Our valuable volunteers

Volunteers support our work in a vast variety of ways from clearing scrub, filing at head office, checking our grazing stock to inspiring families. Read about some of our volunteers to see the many different ways they support us, and why they volunteer with us.

Volunteers are vital to the overall success of Norfolk Wildlife Trust and their ongoing support and commitment is highly valued and appreciated. Collectively, the Wildlife Trusts have over 40,000 volunteers, the difference they make is enormous. Whether you are looking for a social activity, work experience, to get closer to wildlife or simply feel passionate about the Trust's work, we would love to hear from you.

Meet our volunteers who make up NWT's Council of Trustees

Bradbury family are now volunteering at Cley

Bradbury family
We are a family of four: Katrina and Alan (40), Ethan (12) and Amelia (9).  We’ve always had an interest in wildlife and the environment but like many people we started coming to Cley for the cake and the view.  We would occasionally venture out onto the reserve for a short walk but no serious bird watching.  However, what we did start to do was attend the children and adult events; we’ve done animal tracking, pond dipping, bat detecting, moth trapping and wildlife filming.  The events and the education centre created a real sense of community and learning, giving us a place to indulge our interest in wildlife.  As part of their Christmas presents last year, instead of toys, our children adopted an Adelie penguin, giraffe and puffin and I don’t think that would have happened without Cley being the place of exploration and learning that the education centre makes it.

Given how much we have enjoyed Cley and its wildlife we decided that we wanted to give something back by becoming volunteers. We’ve been going out as a family once a week onto the reserve recording the wildlife we see. The excellent hides across the reserve, including on the east bank, make this possible even for a family in the worst weather.  It has inspired us all, with it deepening mine and Katrina’s knowledge of the birds and the children coming home and drawing pictures of shelducks and bearded tits.

Ethan loves being ‘immersed in the wild’ on the reserve and Amelia ‘ loves birdwatching in the hides’ and they both ‘really love the cake!’ Everything that Cley does has given us a wonderful opportunity to take part in and teach the children about wildlife and conservation first hand.
Rachel Pryor

Rachel Pryor
Rachel is one of our volunteers at Cley Marshes helping visitors on the reserve and in the bird hides.  “I have been interested in birds and bird watching since the age of 13. I am not a twitcher, as such, but I love watching birds and listening to their songs wherever I am. Being on the reserve each week is an absolute treat. The reserve guides are out and about whatever the weather and it can get quite wild out there, but that just adds to the pleasure and of course the magnificence of seeing 2,000 pink footed geese fly over, or a huge flock of golden plover. What is also special is sharing these sights and experiences with our visitors, some of whom are regulars and others who have never been before. We have some visitors who know the reserve well and who are extremely knowledgeable. It is great listening to their experiences and sharing their expertise on bird behavior and identification. Then there are other visitors who have no previous knowledge of bird watching, or what they are seeing, and who are extremely grateful when the birds are pointed out and identified.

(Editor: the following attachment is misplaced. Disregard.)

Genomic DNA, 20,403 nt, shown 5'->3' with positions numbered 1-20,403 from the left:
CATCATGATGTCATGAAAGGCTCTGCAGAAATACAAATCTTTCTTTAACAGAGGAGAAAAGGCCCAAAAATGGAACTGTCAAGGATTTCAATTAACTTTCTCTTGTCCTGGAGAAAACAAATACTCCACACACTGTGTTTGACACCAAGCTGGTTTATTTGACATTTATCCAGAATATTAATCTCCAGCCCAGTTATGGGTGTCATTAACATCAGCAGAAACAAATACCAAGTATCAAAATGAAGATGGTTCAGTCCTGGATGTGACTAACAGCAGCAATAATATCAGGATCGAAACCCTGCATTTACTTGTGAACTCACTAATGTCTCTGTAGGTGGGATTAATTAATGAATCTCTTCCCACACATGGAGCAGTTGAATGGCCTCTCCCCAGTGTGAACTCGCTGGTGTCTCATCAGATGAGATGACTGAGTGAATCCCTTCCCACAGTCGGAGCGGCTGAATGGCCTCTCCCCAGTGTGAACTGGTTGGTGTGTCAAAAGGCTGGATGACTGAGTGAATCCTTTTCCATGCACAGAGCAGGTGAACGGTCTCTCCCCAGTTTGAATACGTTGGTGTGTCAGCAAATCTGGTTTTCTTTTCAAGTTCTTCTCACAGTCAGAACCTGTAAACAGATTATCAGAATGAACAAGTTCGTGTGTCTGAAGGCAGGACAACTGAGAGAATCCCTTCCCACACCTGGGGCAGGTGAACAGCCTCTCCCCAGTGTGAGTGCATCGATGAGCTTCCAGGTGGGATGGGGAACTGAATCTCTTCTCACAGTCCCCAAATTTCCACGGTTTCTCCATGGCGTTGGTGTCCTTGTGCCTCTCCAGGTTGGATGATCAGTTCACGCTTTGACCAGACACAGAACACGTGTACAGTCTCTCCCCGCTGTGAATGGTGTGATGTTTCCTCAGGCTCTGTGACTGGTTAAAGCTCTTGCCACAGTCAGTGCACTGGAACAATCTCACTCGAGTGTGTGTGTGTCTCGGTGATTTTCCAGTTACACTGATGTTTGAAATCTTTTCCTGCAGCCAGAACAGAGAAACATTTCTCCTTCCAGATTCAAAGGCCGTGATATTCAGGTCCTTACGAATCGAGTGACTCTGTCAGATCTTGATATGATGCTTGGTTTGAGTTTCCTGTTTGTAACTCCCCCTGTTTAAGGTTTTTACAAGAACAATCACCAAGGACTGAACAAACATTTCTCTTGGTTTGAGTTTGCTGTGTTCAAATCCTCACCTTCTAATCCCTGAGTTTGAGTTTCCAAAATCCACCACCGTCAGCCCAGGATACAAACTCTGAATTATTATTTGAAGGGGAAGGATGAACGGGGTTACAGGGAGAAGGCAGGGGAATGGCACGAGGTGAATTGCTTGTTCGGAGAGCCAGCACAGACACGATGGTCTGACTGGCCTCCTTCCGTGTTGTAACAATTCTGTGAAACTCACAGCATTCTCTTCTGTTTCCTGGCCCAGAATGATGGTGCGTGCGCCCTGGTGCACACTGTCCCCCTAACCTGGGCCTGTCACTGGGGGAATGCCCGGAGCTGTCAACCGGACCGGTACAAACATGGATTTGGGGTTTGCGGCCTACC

"I think some of my best moments are when I am with a group of visitors and we are on the board walk and hear a bird singing, for instance, a wren, and they are absolutely amazed that such a small bird can produce such a glorious song and they go away in wonderment.

"I remember showing a young family around the reserve and their 6-year-old daughter seemed to have a natural ability to identify and remember the birds that we were watching. We were sitting in the hide together when suddenly a peregrine falcon flew past very quickly and very close to us. We both spotted it at the same time and were equally as excited. I reflected afterwards that she would remember the sight of that Peregrine for the rest of her life.

"I have to say that being a female reserve guide is a bit of a rarity and there should be more of us! Perhaps there is a general feeling that bird watching is a bit of a male preserve and sometimes walking into a hide full of men can be a little daunting. But I find that as soon as I sit down and ask what they have seen, conversation soon starts and common ground is found.”
David Rigby, photo by Mark Amiss

David Rigby – Reserves Assistant Bure & Ant
David has been volunteering since 2011, he is part of a dedicated team who help to look after our reserves in the Broads, undertaking a variety of strenuous work such as brushcutting, tree clearance, dyke clearing and whatever other tasks need to be done on the day.  David enjoys getting out in the fresh air and watching the wildlife, “volunteering has increased my enjoyment of wildlife, I see and am aware of much more.  I enjoy seeing the processes involved in managing the reserves to help wildlife flourish”  David has a busy life but tries to ensure that he has as many Tuesdays free as possible so he can get out and join the team. “There is satisfaction in looking back at the end of the day and seeing what we have done, after we have cleared 300 yards of dyke and can look back and see the neat edges, it looks good!”
Jean Bishop

Jean Bishop – Visitor Centre Volunteer Ranworth